The count of Campo Giro (Don Venancio Lopez de Ceballos y Aguirre) was a widely known army officer and firearms designer at the turn of the century. The automatic pistols which bear his name originated around 1900. The earliest form, dating from 1904 to 1905 (often referred to as Modelo 1904), was a recoil-operated arm with an obliquetravel locking wedge housed below the barrel at the chamber. This 1904 Type (or prototype) was reportedly made at the Oviedo Arsenal (Fab. de Armas Portatiles de Oviedo). The only available data are: over-all length, 10.7 inches; barrel length, 6.7 inches; number of grooves, 4.
1904 Type-Three distinct forms of the 1904 Type are known. Only the external differences between them are reported. The first, or standard type, featured a spur hammer and had a sharp, angular grip frame contour with a straight rear edge. The second form introduced large radius edges on the grip frame and gave a very generous radius to the rear edge. The third type had a round-head hammer and a rounded-edge grip frame. All three forms accepted a stock formed from heavy wire which could be screwed into the base of the grip frame. The caliber of these early types is very probably the 9 mm. Bergmann. A blowback version in 7.65 mm. caliber has been reported, but this has not been confirmed. Some of these may have been made by Esperanza y Unceta; all must be classed as experimental.
1910 Type-The 1910 type had even larger radius curves on the grip frame and featured very small wood grip pieces rather than the molded hard rubber pieces of the earlier type. The caliber of the 1910 type is known to be 9 mm. Bergmann. The first order received was for the production of 1000 specimens. The pistol had created a very favorable impression in the army because of its rapidity of fire, easy loading, and accuracy. Campo Giro and the manufacturers, however, were not entirely satisfied and, after certain defects had been eliminated and improvements made, a new model was submitted to the Commission of Artillery Testing in 1913 and was accepted. In this new type a muffling system reduced to a minimum the violence of the return of the bolt and increased the accuracy of the weapon; a simple alteration in the mechanism made it easier to handle and some devices of „safety and double safety" were added, thus increasing the safety of the shooter greatly. This new model displaced the older one and 13,200 of the improved model were made.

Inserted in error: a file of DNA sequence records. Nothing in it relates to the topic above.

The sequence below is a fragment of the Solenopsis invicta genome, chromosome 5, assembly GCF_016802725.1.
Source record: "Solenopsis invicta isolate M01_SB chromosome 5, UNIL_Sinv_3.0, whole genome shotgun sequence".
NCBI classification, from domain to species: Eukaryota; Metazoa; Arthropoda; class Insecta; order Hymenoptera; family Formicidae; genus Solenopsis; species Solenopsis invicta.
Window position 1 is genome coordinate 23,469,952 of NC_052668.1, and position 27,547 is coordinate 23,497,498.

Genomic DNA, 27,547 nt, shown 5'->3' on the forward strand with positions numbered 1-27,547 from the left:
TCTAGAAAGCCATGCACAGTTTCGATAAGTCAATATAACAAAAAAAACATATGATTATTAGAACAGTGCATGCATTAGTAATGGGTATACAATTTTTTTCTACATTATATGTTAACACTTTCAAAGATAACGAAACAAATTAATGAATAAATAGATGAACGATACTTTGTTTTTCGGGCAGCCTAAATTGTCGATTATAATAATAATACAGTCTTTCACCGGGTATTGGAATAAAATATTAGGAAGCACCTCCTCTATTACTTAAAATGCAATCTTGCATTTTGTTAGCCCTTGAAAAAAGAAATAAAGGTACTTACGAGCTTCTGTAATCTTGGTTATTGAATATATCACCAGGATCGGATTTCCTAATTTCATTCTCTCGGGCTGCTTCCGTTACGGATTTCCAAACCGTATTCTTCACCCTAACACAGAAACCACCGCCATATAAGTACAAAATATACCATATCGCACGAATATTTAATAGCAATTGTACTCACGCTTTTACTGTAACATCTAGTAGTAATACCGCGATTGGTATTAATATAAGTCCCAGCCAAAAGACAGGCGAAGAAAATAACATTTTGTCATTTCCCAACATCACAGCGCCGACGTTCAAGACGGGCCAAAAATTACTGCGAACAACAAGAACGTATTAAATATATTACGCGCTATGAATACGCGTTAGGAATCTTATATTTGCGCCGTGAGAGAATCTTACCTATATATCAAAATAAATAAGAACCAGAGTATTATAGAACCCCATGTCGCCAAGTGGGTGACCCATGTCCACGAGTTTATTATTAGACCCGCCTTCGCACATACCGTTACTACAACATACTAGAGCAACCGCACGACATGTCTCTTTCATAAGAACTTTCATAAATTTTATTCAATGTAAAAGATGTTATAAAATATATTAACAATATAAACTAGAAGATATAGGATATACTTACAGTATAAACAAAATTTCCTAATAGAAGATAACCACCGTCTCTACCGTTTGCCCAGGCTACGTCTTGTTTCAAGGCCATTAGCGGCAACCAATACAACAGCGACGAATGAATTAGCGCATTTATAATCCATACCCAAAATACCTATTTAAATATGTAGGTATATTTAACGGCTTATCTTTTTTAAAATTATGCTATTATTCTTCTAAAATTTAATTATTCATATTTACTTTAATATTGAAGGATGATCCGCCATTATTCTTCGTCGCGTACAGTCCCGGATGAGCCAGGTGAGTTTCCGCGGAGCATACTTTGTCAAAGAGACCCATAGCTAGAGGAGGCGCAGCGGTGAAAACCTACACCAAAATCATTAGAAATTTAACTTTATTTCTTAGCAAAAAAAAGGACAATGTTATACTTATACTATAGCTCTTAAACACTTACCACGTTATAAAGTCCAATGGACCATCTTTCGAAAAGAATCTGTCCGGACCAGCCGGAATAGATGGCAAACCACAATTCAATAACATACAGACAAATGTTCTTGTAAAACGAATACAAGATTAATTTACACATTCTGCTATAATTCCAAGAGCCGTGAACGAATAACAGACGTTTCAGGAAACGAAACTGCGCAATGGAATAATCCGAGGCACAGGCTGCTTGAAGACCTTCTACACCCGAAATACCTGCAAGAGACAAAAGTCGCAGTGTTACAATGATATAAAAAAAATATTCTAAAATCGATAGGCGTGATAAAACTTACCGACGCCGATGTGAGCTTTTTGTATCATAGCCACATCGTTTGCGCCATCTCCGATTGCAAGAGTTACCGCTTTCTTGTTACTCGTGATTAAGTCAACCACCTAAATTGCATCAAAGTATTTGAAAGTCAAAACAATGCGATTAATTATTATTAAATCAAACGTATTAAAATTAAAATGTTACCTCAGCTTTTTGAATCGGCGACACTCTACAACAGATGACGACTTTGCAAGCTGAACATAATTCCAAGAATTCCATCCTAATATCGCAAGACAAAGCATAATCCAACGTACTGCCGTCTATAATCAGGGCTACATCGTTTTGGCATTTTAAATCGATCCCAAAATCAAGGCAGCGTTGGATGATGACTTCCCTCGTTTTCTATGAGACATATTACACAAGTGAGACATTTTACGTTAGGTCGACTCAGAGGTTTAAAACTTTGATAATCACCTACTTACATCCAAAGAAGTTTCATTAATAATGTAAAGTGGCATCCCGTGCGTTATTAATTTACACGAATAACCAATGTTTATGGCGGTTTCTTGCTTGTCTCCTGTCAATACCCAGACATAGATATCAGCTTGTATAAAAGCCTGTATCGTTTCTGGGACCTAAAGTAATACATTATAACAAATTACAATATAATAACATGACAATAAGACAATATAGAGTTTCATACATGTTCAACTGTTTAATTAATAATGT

In one of its reports the Testing Commission made the following comments, after testing the new model: „The Count of Campo Giro has done the State and the Army a great service with his intelligence, perseverence, and ability, not only with the creation of the new type of pistol now declared official, but with the continuation of his labors and creation of a new type of weapon, even better perfected than the former."
Unfortunately the Count did not have the opportunity to see the full fruition of his labors, for he died soon after the delivery of the first lot of the new pistols and before they were in full scale production.
Mod. 1913-The Modelo 1913 of the Campo Giro was made by Esperanza y Unceta, and specimens are so marked. Its caliber was 9 mm. Bergmann (or 9 mm. „Largo" in Spanish terminology). This new pattern differed radically from the earlier types in that it became a blowback system. The locking wedge was eliminated and a spring buffer was used. As first produced, the Modelo 1913 was based on patents taken out by Aguirre in 1912. It was the first commercial model, the serial numbers starting at 1 (Fig. 137, 138).
Mod. 1913/16:-A further modification and external simplification of the safety system took place in 1915 and led to the new model designation Modelo 1913/16. In 1921 the model designation was again changed to become Modelo 1921, as part of a plan to standardize the nomenclature of Spanish service weapons. Production was discontinued, however, in 1921 and was never resumed.
Measurements made in the author's laboratory on Campo Giros Serial No. 60 (marked Pista. Auta. Mod. 1913) and Serial No. 11337 (marked Pista. Auta. Mod. 1913/16) gave the data shown in Table 28.
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